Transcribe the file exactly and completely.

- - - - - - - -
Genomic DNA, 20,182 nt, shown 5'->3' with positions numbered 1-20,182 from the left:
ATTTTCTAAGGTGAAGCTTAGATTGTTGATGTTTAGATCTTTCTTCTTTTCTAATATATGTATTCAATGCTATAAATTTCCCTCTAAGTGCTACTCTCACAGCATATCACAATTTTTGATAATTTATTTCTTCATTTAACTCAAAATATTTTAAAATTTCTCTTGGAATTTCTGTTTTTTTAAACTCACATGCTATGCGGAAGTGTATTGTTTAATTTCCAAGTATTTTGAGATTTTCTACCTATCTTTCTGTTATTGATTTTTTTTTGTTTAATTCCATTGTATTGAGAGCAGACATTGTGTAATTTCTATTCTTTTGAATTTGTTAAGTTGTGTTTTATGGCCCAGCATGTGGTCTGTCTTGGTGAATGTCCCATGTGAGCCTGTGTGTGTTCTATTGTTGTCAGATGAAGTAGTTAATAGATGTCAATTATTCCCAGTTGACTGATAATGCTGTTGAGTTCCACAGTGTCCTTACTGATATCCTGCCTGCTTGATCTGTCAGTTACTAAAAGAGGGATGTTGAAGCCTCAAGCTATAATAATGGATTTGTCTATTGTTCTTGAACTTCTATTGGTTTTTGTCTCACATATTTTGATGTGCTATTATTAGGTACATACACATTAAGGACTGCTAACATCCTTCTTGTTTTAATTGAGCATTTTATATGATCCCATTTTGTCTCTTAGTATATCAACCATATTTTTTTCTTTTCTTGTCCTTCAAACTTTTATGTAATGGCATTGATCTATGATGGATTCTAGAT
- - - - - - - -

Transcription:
Genomic DNA, 20,182 nt, shown 5'->3' with positions numbered 1-20,182 from the left:
ATTTTCTAAGGTGAAGCTTAGATTGTTGATGTTTAGATCTTTCTTCTTTTCTAATATATGTATTCAATGCTATAAATTTCCCTCTAAGTGCTACTCTCACAGCATATCACAATTTTTGATAATTTATTTCTTCATTTAACTCAAAATATTTTAAAATTTCTCTTGGAATTTCTGTTTTTTTAAACTCACATGCTATGCGGAAGTGTATTGTTTAATTTCCAAGTATTTTGAGATTTTCTACCTATCTTTCTGTTATTGATTTTTTTTTGTTTAATTCCATTGTATTGAGAGCAGACATTGTGTAATTTCTATTCTTTTGAATTTGTTAAGTTGTGTTTTATGGCCCAGCATGTGGTCTGTCTTGGTGAATGTCCCATGTGAGCCTGTGTGTGTTCTATTGTTGTCAGATGAAGTAGTTAATAGATGTCAATTATTCCCAGTTGACTGATAATGCTGTTGAGTTCCACAGTGTCCTTACTGATATCCTGCCTGCTTGATCTGTCAGTTACTAAAAGAGGGATGTTGAAGCCTCAAGCTATAATAATGGATTTGTCTATTGTTCTTGAACTTCTATTGGTTTTTGTCTCACATATTTTGATGTGCTATTATTAGGTACATACACATTAAGGACTGCTAACATCCTTCTTGTTTTAATTGAGCATTTTATATGATCCCATTTTGTCTCTTAGTATATCAACCATATTTTTTTCTTTTCTTGTCCTTCAAACTTTTATGTAATGGCATTGATCTATGATGGATTCTAGAT